More Than $400,000 In Art Stolen From A Truck In Colorado

More Than $400,000 In Art Stolen From A Truck In Colorado

Last month, thieves stole five expensive works of art from a truck stuck in the parking lot of a hotel in Boulder, Colorado.

Someone walked away from the artwork while the people carrying it slept in hotel rooms. According to Boulder police, an unidentified man broke the lock on the truck and stole several tools and five works of art valued at more than $400,000.

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Police in the 20th Century has included many photos of the lost artwork of the Taos Artists Association in Taos, New Mexico, at the turn of the 20th century. They describe small fragments of life in the American West as if that life had almost disappeared.

You may be wondering: why leave those expensive paints in a parked truck? It turns out that elite art is not transported as gracefully as you might think.

For example, in 2006, a fine art service company in Florida hired former employee Patrick McIntosh to transport millions of dollars' worth of artwork to New York . Instead, Mackintosh escaped with art that was later found intact in a trailer park in Gainesville, Florida. That same year, a 228-year-old painting intended for the Guggenheim Museum was stolen from a truck in the parking lot of a similar hotel in Stroudsburg, Pennsylvania. In 2016, a painting worth $250,000 was stolen from a trailer parked on a Los Angeles street.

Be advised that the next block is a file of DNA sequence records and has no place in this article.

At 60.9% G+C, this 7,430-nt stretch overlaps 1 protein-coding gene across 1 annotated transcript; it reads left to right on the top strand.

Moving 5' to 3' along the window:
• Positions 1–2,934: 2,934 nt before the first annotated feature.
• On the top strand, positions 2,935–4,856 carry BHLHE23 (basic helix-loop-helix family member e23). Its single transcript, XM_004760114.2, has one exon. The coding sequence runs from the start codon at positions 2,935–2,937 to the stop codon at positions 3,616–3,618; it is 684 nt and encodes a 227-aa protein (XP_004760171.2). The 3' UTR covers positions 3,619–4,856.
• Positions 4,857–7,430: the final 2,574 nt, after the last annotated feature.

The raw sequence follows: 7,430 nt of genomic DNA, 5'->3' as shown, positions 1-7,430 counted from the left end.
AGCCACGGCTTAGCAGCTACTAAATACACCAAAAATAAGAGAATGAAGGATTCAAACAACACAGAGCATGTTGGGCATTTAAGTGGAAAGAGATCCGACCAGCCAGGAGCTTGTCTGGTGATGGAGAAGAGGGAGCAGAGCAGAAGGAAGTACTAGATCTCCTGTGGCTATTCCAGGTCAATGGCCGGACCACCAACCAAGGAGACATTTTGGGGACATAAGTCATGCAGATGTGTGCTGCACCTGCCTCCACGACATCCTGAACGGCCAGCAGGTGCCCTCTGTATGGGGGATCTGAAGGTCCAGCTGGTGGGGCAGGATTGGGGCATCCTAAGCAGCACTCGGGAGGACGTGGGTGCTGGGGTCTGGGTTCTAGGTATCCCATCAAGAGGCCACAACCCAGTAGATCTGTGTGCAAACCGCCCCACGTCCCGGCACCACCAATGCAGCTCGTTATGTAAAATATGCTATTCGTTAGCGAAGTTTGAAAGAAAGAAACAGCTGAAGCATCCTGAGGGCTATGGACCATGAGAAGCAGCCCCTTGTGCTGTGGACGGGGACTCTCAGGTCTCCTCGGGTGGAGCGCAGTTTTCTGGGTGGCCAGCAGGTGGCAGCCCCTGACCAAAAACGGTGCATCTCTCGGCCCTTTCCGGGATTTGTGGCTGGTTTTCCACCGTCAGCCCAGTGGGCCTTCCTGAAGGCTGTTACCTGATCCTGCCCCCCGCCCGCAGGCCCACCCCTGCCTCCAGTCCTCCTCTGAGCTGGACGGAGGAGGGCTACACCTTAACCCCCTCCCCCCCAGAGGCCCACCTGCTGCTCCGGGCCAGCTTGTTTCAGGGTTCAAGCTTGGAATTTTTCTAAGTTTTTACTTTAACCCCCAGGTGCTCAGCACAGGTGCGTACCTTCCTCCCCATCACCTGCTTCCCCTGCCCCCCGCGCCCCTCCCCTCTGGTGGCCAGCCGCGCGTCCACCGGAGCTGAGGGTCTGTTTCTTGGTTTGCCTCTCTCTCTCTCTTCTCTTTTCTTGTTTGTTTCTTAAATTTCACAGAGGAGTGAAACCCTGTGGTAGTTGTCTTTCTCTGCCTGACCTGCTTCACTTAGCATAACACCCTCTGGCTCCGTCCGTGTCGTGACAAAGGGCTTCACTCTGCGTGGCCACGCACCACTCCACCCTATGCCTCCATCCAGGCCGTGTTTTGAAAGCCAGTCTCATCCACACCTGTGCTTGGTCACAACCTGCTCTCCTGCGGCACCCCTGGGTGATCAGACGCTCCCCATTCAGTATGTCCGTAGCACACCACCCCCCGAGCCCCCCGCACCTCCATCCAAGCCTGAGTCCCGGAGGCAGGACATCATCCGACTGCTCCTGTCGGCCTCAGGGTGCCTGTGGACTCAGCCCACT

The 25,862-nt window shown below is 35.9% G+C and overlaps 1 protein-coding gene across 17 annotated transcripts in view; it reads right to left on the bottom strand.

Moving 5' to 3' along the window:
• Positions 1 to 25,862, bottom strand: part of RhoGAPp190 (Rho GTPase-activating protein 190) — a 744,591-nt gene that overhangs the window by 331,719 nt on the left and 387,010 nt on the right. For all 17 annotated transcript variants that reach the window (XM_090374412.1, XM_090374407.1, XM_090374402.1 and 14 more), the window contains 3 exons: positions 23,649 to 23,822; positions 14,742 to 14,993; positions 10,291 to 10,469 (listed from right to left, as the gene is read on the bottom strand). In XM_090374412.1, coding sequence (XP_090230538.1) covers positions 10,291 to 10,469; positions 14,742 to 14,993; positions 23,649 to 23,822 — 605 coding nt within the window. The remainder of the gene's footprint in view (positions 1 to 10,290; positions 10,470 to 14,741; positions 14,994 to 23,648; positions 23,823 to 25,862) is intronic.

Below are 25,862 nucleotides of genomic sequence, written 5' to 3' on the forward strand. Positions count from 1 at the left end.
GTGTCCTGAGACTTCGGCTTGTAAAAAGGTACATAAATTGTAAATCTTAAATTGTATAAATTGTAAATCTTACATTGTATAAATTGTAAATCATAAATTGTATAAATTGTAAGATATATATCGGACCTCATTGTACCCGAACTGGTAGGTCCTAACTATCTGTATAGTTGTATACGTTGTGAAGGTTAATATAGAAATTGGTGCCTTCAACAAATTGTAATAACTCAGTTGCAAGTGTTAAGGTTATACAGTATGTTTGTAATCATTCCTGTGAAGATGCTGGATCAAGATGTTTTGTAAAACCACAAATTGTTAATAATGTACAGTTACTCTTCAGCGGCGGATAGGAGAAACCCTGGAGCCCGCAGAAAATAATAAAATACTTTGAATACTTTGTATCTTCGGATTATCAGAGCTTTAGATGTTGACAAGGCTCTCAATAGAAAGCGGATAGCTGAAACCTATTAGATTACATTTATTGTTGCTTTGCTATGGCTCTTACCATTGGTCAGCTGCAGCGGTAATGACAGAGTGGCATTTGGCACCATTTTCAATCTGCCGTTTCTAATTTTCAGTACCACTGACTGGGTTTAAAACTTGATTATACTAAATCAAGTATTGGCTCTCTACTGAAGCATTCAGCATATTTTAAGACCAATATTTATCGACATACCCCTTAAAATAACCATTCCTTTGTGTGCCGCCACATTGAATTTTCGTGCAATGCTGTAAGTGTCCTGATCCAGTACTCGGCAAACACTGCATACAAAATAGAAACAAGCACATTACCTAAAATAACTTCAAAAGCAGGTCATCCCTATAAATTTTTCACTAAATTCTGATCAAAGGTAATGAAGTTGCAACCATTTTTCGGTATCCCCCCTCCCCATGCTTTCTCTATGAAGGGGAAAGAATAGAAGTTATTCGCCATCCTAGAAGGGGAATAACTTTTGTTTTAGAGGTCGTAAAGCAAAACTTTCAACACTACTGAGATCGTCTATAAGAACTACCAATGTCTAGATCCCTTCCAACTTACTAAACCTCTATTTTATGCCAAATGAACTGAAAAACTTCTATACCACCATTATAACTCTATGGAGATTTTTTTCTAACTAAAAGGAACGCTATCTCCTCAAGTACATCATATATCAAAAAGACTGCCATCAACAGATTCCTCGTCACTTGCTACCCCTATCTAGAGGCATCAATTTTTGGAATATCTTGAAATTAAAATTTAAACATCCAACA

Car theft is a well-known problem that collectors and museum directors deal with to prevent it. From the Observer Art magazine:

Take, for example, this bizarre historical fact: Nick Lawrence is the artist whose work gets stolen the most. Talented but not as well known as some of the others at the top of this unfortunate list, Lawrence saw his 557 works suddenly disappear when they were removed from storage without his permission. What happened after the works were removed is not clear.

When three masked thieves recently stole a truckload of 28 paintings from a Madrid warehouse, including works by Picasso, Fernando Botero and Eduardo Chillida, they knew exactly what they were doing.

Although lenders always seek insurance when a valuable work is donated for display at another museum, the protocol for securing a work can be as varied as the works themselves. For example, it is not uncommon for a trucking company to mark their truck with their company name, which indicates that thieves know the trick. Also, it would be wrong to think that the drivers and their friends were armed. They are not trained guards. They are skilled artists.

Fortunately, responsible art organizations often use the "back-end machine" for higher-value works. This ensures that art directors can go wherever they want and if something happens, they'll have extra eyes until law enforcement arrives. It is clear that the future of advanced transportation security will depend on small, trackable GPS devices on moving trucks and packaging equipment. While thieves can get away quickly, they cannot get around the satellite.

A new career goal: to become a chauffeur who takes care of the great works of art being transported. Strange things like the human heads that disappeared from a truck in Denver last year were definitely stolen from trucks.

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We found a real treasure in the desert!

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